December 1, 2010 / 6:44 PM / 9 years ago

Sinn Fein considers legal challenge to Irish bailout

* Sinn Fein waiting for memo before deciding on legal action

* Legal analysts say there is an arguable case

* Parliament would likely vote in favour of the bailout

By Carmel Crimmins

DUBLIN, Dec 1 (Reuters) - Irish nationalist opposition party Sinn Fein is considering legal action to make Prime Minister Brian Cowen put his 85 billion euro aid deal with the EU and IMF to a parliamentary vote, a spokesman said on Wednesday.

With a parliamentary majority of just two and his coalition government hanging by a thread, Cowen is keen to avoid a vote on the bailout and has said the state does not need the approval of the lower chamber to borrow funds from overseas.

But Sinn Fein, which has used the courts before to force the government’s hand, has said it believes there is a constitutional requirement for parliamentary approval because the bailout is an international agreement involving a charge on public funds.

“We have sought legal advice but we need to see the memorandum of understanding before we can take a definite legal view,” a spokesman for Sinn Fein said, before the Memorandum of Understanding detailing the conditions of the loans was published later on Wednesday.

Legal experts said Sinn Fein may have a case as 17.5 billion euros of the 85 billion package will be provided by Ireland itself, including 12.5 billion euros from the national pension fund.

“There is an arguable case. It does appear to amount to an international agreement which appears to give rise to a charge on the public funds,” said Shivaun Quinlivan, a lecturer in constitutional law at NUI Galway.

“It is arguable that by requiring us to use the Pension Reserve Fund that this amounts to a charge on the public funds, and therefore requires Dail (parliament) approval, and a failure to get Dail approval means we are not bound by the agreement.”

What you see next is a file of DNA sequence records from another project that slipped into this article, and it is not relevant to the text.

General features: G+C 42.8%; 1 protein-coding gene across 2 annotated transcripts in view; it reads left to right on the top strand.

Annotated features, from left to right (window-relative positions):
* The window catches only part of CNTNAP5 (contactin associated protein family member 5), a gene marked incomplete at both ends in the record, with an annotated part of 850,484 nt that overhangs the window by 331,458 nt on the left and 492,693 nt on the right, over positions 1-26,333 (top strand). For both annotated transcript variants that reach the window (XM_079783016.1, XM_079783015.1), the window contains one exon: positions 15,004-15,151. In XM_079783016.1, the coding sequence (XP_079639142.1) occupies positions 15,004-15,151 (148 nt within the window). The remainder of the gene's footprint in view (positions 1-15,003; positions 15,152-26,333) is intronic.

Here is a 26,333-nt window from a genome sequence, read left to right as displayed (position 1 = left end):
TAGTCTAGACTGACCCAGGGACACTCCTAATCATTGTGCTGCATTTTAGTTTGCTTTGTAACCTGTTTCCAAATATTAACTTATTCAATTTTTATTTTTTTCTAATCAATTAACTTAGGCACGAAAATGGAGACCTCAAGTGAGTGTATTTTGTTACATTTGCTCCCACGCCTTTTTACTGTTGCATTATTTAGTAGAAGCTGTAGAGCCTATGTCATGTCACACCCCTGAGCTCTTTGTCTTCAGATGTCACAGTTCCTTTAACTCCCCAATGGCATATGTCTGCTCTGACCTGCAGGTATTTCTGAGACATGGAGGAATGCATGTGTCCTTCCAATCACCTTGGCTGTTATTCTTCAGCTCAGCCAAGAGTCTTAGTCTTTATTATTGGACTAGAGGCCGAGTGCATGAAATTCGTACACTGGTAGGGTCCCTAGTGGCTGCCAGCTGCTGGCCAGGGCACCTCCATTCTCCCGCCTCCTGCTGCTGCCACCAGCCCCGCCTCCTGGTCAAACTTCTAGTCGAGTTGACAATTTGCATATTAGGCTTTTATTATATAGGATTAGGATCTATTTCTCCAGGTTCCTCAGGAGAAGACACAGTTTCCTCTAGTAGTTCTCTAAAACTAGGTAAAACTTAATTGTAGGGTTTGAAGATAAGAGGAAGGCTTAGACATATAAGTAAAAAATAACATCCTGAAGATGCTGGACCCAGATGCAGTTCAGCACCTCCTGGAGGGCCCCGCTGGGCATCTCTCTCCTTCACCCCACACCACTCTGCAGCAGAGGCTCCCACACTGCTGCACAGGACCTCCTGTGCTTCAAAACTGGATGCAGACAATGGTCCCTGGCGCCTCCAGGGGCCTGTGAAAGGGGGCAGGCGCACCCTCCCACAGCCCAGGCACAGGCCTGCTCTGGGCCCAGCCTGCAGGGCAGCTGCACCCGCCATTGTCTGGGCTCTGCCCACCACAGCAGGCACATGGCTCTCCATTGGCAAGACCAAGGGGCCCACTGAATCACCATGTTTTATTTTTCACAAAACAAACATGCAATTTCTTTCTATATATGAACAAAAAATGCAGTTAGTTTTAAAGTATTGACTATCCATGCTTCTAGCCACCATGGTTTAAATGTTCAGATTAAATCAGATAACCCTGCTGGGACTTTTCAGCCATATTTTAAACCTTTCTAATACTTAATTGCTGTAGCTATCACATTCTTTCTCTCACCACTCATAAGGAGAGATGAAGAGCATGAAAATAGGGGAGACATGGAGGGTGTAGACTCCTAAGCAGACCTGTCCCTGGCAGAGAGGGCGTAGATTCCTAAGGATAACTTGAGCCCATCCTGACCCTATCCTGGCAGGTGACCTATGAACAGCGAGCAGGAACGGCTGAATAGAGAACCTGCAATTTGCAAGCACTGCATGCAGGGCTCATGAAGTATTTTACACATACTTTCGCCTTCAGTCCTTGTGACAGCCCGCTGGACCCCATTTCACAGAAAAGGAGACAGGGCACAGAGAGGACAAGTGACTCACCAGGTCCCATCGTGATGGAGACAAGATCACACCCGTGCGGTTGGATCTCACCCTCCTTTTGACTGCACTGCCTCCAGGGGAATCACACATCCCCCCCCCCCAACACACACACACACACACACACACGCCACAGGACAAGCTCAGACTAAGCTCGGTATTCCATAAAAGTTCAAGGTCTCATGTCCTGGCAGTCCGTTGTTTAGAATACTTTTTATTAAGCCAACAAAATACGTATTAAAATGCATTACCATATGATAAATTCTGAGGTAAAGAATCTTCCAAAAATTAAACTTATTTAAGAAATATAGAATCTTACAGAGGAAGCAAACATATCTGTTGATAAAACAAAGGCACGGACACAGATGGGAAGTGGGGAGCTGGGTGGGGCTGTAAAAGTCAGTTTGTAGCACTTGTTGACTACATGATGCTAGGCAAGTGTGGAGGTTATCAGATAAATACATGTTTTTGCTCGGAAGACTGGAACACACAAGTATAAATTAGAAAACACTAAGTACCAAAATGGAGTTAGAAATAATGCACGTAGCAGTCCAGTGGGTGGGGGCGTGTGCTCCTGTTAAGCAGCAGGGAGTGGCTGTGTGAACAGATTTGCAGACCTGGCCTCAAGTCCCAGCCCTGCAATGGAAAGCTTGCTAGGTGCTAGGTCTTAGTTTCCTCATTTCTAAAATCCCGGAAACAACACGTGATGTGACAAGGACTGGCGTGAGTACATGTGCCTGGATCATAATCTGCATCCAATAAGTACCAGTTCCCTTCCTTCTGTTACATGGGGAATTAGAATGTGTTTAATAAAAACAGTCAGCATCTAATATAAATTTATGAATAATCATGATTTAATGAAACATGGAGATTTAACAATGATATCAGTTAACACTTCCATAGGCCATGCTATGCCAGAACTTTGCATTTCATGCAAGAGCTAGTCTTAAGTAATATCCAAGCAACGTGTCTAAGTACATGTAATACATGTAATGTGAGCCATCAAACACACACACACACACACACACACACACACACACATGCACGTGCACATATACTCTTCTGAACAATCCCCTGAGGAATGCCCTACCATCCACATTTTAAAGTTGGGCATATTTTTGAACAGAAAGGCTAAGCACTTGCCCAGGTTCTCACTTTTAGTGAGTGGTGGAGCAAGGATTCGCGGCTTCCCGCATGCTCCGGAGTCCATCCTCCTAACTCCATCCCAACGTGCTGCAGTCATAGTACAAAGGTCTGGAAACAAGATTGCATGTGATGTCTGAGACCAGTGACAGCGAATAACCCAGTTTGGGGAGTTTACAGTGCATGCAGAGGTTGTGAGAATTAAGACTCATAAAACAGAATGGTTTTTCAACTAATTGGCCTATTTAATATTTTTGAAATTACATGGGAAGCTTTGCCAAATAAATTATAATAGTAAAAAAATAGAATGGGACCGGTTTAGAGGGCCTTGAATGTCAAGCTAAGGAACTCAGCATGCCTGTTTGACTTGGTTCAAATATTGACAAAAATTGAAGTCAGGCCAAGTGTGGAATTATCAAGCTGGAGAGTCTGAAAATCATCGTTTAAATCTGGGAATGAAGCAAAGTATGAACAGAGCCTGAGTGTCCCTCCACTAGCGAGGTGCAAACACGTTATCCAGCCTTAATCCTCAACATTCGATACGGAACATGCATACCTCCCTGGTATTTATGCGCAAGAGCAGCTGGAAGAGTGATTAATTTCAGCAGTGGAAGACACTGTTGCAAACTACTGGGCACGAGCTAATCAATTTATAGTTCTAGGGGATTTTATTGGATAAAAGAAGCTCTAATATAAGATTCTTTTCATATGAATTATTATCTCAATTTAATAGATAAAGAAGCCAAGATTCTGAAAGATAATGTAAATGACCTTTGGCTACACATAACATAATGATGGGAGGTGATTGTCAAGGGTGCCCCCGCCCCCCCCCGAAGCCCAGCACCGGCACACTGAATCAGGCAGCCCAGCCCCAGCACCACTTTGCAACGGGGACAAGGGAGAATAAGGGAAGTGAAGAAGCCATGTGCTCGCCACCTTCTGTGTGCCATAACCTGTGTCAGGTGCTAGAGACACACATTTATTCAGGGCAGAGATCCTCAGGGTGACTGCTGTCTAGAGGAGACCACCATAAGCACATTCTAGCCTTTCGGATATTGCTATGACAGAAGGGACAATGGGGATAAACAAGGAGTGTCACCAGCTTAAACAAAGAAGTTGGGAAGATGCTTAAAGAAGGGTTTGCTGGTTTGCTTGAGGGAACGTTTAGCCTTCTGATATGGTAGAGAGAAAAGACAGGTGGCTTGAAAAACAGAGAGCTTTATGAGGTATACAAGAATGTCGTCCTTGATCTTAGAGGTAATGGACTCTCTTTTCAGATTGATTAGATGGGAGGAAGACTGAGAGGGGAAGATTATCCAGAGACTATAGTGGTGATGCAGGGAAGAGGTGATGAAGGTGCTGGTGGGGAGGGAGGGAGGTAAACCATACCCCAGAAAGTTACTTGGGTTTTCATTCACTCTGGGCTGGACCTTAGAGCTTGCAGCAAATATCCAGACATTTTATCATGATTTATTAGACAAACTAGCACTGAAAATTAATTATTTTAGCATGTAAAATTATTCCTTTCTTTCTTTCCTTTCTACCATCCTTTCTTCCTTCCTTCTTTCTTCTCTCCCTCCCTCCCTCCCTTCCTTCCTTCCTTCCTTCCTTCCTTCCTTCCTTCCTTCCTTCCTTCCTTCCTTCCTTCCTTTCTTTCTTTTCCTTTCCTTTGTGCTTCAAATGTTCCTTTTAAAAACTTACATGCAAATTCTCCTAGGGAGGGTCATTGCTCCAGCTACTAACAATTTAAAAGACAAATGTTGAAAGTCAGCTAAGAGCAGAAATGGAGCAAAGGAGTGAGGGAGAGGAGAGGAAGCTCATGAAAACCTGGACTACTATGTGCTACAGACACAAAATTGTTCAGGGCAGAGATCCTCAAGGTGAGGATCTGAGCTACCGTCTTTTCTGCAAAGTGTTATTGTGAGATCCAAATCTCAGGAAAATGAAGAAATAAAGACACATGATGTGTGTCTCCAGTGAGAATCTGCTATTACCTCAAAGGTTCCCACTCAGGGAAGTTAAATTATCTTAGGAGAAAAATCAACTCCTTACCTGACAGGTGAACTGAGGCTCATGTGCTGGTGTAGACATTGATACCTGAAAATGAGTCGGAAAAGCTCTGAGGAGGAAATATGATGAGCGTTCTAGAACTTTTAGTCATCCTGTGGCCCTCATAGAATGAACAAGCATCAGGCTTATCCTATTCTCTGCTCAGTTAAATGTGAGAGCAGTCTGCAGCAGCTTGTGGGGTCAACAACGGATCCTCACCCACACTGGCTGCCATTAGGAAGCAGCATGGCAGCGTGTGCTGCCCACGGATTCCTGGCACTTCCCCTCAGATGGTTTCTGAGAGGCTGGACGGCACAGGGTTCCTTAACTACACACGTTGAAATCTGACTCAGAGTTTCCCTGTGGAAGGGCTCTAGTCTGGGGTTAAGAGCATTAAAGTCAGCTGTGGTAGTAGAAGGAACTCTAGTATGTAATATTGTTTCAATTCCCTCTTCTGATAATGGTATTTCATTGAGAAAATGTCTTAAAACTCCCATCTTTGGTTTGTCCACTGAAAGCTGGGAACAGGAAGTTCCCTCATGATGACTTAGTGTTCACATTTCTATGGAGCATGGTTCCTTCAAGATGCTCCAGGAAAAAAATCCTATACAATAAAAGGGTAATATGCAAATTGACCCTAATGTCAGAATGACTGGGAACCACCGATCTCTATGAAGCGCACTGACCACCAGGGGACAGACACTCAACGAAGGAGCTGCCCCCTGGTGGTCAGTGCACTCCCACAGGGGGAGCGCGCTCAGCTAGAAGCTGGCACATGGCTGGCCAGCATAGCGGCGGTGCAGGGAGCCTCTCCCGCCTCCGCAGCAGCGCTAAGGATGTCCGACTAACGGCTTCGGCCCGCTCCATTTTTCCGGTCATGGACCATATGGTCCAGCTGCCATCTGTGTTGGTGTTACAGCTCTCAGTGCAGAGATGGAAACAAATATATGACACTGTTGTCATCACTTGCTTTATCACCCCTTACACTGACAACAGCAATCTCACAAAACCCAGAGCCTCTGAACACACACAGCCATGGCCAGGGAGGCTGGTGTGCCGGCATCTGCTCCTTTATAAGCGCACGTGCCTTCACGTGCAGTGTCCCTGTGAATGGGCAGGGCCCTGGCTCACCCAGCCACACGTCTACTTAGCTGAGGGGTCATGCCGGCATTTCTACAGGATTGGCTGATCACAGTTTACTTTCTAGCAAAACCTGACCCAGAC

“The counter argument is that this amounts to no more than repaying a debt created by the banks. It can therefore be argued that this is not therefore a charge on the public purse.”

If Sinn Fein do file a challenge it will be heard by the High Court, which could make a ruling within a couple of weeks, given that it is a case of national interest.

A successful Sinn Fein court challenge last month forced Cowen to hold a by-election for a vacant parliament seat which resulted in a Sinn Fein victory giving the party five seats in parliament and cutting Cowen’s majority to just two.

A parliamentary vote on the bailout, which is designed to shore up Ireland’s financial sector and provides the state with 50 billion euros in funding, would likely pass but the uncertainty would spook investors and it would put the main political parties in a tight spot.

The centre-right Fine Gael party and the centre-left Labour party have sharply criticised Cowen for going cap in hand to the IMF and the EU, accusing him of handing over the state’s hard-won sovereignty.

But if they voted against the bailout it could tip Ireland, which is frozen out of international debt markets, into financial collapse.

If the opposition parties voted in favour of the bailout or abstained to ensure it passed it would be another boost for Sinn Fein, whose anti-banker rhetoric is striking a chord with voters south of the border.

“The last trip to the courts for the by-election began as a political publicity strategy and it also turned out to be a successful legal strategy for Sinn Fein,” said Noel Whelan, a barrister and political commentator.”

You can’t rule anything out. I can see every reason why they would do it.”

Editing by Noah Barkin, Ron Askew

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